The closure of Silk Road and Silk Road 2.0 did not mean the end of “The Dark Web,” only the mainstream’s exposure to it. Shutting down “The Dark Web” is like shutting down an ant colony or life at the bottom of the Pacific Ocean. The Dark Web isn’t going anywhere, much like the digital currency that has become its main economic driver, Bitcoin.
How Dark is The Dark Web?
20 years ago, when the Internet was at a simulator point of technological global gestation, it was considered a den of pornographers, robbers and thieves. The world’s largest telecoms were constantly seen lobbying Washington, D.C. against the scourge of The Internet. This was borne out of fear for how advanced the new technology was beyond their aging fax machines and rotary phones.
As a rule, criminals or at least those who live on the fringes of the legal system tend to be the first ones to find and use the latest technological advances. Particularly in the world of crime, a technological edge that will keep you ahead the competition or the authorities can be worth millions. So if you want to see where the world is headed, watch the criminal underworld. Today, that underworld is called “The Dark Web” – a technological advancement in and of itself.
The Dark Web, accessible through Tor web browsers, is a very rich Bitcoin economy, in particular when it comes to drug transactions. Over its two-year run at the top, Silk Road made over US$1.2 Billion in bitcoin, according to the FBI, and that was just one site.
According to Infogr.am’s infographic on the subject, BitPay, Bitcoin’s global leader in mainstream merchant transactions in bitcoin, produces US$435,000 in daily transactions. Meanwhile, the top 6 Dark Web marketplaces were doing as much as US$650,000 daily through 2014. According to QZ.com’s article on The Dark Web, the number of vendors has grown from 1,400 to well over 9,000 in the two years since the Silk Road closure.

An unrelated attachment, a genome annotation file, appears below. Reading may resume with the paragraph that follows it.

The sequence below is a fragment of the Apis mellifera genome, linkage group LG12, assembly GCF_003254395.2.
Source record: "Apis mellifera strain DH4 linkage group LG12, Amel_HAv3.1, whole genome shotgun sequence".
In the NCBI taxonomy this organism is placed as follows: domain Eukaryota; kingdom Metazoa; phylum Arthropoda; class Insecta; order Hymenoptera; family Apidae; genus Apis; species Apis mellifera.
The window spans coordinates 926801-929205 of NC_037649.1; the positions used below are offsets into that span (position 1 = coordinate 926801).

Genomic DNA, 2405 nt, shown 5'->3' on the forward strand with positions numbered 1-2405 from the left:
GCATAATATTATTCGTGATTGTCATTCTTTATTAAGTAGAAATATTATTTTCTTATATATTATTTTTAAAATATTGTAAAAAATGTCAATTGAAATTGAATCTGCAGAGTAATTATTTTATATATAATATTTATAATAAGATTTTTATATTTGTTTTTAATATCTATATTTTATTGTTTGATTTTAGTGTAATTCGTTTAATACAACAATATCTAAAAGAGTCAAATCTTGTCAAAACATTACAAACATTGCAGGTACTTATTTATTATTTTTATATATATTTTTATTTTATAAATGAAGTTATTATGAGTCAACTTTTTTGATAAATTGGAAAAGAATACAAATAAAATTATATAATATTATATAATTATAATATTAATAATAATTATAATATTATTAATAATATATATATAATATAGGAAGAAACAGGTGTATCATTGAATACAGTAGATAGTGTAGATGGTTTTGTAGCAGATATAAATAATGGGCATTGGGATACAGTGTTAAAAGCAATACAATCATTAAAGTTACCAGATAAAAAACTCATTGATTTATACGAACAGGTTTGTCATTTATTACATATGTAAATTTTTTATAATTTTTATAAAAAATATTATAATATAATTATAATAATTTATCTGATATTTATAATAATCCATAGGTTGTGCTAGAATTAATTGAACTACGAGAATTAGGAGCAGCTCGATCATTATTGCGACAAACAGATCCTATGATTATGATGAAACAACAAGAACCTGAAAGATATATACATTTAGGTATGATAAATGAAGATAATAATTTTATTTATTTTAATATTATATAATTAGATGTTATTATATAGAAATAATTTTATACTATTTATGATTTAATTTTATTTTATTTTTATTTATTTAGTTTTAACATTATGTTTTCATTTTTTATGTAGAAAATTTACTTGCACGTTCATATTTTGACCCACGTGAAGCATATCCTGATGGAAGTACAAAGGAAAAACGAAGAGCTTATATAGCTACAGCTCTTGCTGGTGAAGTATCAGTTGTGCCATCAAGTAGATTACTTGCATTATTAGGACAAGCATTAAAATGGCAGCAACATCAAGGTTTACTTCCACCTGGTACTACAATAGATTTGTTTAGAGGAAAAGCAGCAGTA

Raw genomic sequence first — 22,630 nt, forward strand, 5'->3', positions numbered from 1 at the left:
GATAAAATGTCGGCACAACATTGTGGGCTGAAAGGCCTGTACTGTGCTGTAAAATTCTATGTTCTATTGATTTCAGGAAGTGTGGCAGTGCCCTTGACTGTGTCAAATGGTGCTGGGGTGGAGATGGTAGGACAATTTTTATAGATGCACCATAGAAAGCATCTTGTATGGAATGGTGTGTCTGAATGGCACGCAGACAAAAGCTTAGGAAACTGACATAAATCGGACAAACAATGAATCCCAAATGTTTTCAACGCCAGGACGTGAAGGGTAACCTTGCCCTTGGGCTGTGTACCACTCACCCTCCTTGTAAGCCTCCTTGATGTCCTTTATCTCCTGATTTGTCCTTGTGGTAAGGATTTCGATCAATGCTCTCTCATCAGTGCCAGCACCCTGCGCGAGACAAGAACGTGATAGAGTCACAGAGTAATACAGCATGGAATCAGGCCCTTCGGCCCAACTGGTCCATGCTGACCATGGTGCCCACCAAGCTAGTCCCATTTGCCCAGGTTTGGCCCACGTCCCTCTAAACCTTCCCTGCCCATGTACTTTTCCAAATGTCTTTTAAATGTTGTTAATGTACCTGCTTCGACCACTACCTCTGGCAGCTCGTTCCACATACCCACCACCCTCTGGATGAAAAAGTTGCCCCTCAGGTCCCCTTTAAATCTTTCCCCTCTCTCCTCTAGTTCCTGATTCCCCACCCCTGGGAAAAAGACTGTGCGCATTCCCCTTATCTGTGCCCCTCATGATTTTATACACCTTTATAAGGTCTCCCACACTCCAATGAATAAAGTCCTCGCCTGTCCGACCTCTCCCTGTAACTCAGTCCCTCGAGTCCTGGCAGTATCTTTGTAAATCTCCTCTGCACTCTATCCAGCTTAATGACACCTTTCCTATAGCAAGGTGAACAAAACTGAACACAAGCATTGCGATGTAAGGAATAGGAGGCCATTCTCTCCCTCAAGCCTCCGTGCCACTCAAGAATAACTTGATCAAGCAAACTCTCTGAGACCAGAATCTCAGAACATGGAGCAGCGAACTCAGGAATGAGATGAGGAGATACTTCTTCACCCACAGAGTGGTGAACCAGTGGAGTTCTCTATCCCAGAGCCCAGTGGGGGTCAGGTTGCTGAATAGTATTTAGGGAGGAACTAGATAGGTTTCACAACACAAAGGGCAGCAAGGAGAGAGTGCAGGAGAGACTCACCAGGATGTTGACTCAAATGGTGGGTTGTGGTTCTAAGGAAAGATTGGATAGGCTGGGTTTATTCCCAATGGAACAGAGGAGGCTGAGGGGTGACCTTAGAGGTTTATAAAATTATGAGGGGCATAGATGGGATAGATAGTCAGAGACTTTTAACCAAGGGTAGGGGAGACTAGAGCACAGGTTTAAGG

The 2015 Global Drug Survey shows that buying drugs on The Dark Web is quite popular with 6% of respondents worldwide saying that was the avenue of choice. In major western markets like the U.S., U.K. and Australia, the number is as high as 15%. Cannabis, MDMA and LSD are the Dark Web market leaders in sales, with MDMA and cannabis accounting for about 25% of the drug traffic.
A growing benefit within this community is higher levels of purity and quality of the drugs bought and sold versus what is available on your local street corner. Energy Control, a non-profit in Barcelona, Spain doing drug tests since 1998, found that drugs like cocaine, MDMA and speed had a much higher level of purity when found online versus street vending.
Fewer hands touch the drug, which means less risk of someone adding other substances, diluting its quality, and expanding market supply for a greater profit margin of the same drug. The downside is the higher quality will be much more potent than the street version and the amount used needs to be adjusted for this. When it isn’t, this can lead to overdoses.
Like the early Internet had pornography as its primary business market, The Dark Web is built around drugs, but not only drugs. Other niches for sale include things like blueprints, hacking services, counterfeit cash, weapons, surveillance equipment, passports, and various ID services.
Is Bitcoin part of the problem?
Authorities worldwide have castigated Bitcoin for the transgressions of those who use it for less than legal purposes. The hypocrisy is stunning, given the fact that U.S. Dollars have been used for more crimes than any currency in the history of the world and has set a record that will never be eclipsed. This doesn’t even include the crimes against humanity by the governments who create the currencies themselves to fund wars.
Blaming bitcoin for drug crimes and money laundering is like blaming dollars for war, which nobody does, because that would be stupid. There was war before dollars, and there will be war after dollars leave the stage. People bought drugs before bitcoin, and will continue to buy them forever with or without bitcoin.
Removing Dark Web market leaders like Silk Road and Agora, which closed in August due to security concerns, is like removing a Ford and GM from the global car market. It just leaves more sales on the table for Toyota and Volkswagen. One major player may go down, and three stores rush to fill the gap, like building websites on the mainstream Internet. It is a growing global economy.
As long as people do drugs, The Dark Web isn’t going anywhere. The facts show it is only growing with each passing day. Also, as history has shown, so is Bitcoin. Like war and U.S. Dollars, the Dark Web and Bitcoin seem to be a marriage that is built to last.
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